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# Category: Level I Quantitative Methods

## Technical Analysis – Intermarket Analysis

Markets are interlinked. There are strong correlations between prices in equity markets, fixed income markets, commodity markets, real estate markets, and so on. (It’s too much to say, for example, that stock prices are affected by bond prices – which is how the curriculum states it – which imputes a cause-and-effect relationship when the correlation…

## Technical Analysis – Cycles and Waves

Cycles Business tends to move in cycles, from expansion to peak to recession to nadir (!) and back to expansion. There are cycles of differing lengths that can influence capital markets; some of those cycles (such as the presidential election cycle in the US) have an obvious and rational reason to affect business and capital…

## Technical Analysis – Indicators

Be forewarned: there are many technical indicators, so this article is rather long. What you what to get from it is an understanding of what each indicator is (i.e., its definition), and what each one signals (i.e., how technicians use it). There are a few calculations along the way that you should know as well.…

## Technical Analysis – Trends and Patterns

Trends The single, most important idea underlying technical analysis is arguably trends: Is this security in an uptrend? Is this security in a downtrend? If this security is in a trend, how long will it last? And, most importantly, How can I make money from trends that I identify? Note, by the way, that when…

## Technical Analysis – Charts

Technical analysts like charts, and CFA candidates like looking at pictures a lot more than reading boring words, so this should be a popular (and colorful) article. At least, as popular as an article on technical analysis can be. Charts Line Chart These are very common and very easy to read: it’s simply the closing…

## Technical Analysis – Principles, Applications, and Assumptions

This is the boring article about technical analysis: no pictures. Sorry. The others have pictures. They’re, therefore, more exciting. Principles of Technical Analysis The primary principle underlying technical analysis is that prices (for stocks, bonds, commodities, currencies, mutual funds, ETFs, whatever) are determined by supply and demand. Therefore, changes in supply or demand will lead…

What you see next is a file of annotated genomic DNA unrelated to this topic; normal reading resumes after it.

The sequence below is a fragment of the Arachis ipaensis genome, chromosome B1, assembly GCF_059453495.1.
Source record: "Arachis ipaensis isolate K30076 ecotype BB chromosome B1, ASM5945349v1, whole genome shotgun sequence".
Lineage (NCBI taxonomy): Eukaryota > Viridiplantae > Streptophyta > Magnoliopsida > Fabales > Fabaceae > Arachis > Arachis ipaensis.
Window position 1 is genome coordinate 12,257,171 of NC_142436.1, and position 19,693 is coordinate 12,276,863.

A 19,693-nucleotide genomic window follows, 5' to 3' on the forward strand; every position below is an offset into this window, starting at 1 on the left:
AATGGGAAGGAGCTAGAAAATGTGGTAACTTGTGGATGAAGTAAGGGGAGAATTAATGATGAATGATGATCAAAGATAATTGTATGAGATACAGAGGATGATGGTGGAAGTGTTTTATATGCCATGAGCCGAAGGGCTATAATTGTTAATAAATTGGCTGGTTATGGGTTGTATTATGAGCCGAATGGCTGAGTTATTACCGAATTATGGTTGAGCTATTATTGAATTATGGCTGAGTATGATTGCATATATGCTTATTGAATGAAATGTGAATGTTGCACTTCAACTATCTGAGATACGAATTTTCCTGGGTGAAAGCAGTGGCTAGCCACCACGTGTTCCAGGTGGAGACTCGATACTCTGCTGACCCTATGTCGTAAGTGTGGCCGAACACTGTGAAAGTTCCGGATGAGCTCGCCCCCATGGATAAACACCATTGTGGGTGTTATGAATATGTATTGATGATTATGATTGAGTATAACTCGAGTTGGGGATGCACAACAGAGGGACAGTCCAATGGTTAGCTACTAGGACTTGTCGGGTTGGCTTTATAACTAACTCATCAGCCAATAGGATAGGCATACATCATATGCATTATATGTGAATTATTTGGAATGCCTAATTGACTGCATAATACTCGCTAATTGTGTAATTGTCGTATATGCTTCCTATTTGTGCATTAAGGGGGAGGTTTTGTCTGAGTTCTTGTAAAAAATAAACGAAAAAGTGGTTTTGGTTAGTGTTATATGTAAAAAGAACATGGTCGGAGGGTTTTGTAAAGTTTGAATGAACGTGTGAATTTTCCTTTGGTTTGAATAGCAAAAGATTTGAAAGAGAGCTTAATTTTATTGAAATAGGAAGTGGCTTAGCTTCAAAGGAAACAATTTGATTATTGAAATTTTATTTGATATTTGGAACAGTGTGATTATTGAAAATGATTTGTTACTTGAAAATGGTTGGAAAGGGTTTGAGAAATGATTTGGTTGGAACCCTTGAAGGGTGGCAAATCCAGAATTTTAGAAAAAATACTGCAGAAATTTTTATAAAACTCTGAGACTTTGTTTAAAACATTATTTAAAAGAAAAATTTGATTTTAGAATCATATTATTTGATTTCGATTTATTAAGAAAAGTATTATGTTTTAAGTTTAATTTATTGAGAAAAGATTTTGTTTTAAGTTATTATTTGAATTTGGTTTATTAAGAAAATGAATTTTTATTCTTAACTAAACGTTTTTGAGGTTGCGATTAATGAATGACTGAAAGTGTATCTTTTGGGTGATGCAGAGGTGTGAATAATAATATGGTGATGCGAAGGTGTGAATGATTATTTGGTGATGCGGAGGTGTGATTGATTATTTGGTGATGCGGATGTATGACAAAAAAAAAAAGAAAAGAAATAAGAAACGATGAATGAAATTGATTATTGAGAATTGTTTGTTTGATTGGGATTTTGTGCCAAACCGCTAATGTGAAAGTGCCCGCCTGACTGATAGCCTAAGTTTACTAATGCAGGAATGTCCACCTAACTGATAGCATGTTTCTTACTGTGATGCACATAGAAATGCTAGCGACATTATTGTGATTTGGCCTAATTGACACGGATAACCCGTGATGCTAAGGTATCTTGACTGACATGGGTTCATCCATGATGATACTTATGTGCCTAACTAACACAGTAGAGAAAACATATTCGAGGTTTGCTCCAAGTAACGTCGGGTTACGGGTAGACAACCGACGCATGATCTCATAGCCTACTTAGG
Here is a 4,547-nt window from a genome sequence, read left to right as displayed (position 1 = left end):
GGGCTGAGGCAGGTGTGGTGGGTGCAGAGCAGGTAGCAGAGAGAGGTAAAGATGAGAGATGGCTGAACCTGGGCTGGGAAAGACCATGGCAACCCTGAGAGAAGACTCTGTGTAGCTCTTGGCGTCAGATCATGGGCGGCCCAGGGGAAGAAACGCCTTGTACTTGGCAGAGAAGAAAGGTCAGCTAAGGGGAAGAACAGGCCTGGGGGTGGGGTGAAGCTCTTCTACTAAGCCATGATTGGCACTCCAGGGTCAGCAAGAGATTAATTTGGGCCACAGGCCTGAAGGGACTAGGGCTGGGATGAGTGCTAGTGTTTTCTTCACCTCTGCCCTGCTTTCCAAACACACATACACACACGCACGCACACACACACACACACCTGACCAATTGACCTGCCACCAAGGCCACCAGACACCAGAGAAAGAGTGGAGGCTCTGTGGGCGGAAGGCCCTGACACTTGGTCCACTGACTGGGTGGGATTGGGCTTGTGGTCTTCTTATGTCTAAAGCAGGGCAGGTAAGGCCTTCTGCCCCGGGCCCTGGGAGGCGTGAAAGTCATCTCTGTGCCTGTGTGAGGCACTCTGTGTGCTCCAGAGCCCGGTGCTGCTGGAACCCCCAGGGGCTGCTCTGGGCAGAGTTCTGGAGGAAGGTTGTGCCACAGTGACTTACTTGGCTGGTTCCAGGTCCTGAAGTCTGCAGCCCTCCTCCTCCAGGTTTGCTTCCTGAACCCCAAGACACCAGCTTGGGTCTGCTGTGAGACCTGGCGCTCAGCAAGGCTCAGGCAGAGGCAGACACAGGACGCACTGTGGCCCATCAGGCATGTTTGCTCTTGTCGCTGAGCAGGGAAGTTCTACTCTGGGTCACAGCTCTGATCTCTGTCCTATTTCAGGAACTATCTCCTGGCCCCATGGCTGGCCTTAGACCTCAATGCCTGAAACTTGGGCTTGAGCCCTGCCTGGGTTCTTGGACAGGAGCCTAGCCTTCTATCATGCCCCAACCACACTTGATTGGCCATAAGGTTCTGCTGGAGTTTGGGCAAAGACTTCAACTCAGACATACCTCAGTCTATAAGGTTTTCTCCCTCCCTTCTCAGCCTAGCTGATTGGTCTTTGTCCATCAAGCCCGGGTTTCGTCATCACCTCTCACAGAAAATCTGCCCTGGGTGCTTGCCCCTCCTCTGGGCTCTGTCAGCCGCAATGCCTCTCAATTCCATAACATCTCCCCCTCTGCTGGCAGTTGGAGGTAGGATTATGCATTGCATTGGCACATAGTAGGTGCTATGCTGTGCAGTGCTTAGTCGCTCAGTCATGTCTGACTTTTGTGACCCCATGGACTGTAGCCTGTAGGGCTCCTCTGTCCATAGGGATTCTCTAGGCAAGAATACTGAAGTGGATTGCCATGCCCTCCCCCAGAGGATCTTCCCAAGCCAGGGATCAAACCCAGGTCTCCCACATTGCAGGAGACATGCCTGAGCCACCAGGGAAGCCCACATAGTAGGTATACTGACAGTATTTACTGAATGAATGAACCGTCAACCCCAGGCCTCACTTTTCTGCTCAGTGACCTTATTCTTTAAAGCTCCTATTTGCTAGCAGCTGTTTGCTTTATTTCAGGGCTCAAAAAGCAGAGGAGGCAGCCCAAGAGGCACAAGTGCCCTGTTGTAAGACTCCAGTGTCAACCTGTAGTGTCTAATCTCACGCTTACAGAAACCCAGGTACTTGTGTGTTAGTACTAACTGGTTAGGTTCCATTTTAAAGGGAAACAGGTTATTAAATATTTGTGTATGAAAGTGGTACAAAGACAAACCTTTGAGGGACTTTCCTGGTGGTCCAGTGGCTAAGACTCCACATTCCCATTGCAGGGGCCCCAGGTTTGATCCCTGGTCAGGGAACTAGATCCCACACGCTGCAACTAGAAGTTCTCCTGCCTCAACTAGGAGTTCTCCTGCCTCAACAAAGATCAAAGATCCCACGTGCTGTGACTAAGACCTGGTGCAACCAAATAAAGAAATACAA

## Parametric Tests vs. Nonparametric Tests

Parametric tests are straightforward and are the focus of most of . . . well . . . all of the other hypothesis testing articles I’ve written here. They’re concerned, not surprisingly, with questions about the parameters of a particular population or populations: What’s the mean monthly return on this ETF? What’s the standard deviation…

## Sampling and Estimation

Often it’s impractical (or even impossible) to collect data on every member of a population in which you are interested. When it is, an alternative approach that may prove adequate is to collect data on a sample from that population: a subset of the population which you hope will have characteristics sufficiently close to those…

## Central Limit Theorem

It’s probably (sorry) not an exaggeration (or, at least, not much of one) to say that the central limit theorem is the single most important theorem in probability theory. It’s so important that it has its own abbreviation: CLT. (Clever, eh?) In a nutshell, the CLT says that if you add up a bunch of…

## Technical Analysis

Let’s get this discussion going on clear footing from the outset: I’m no fan of technical analysis. I understand that it has shown some promise in the analysis of currency exchange rates, but on the whole I believe that it’s a flawed approach: far too subjective, and whose only true advantage comes from the hope…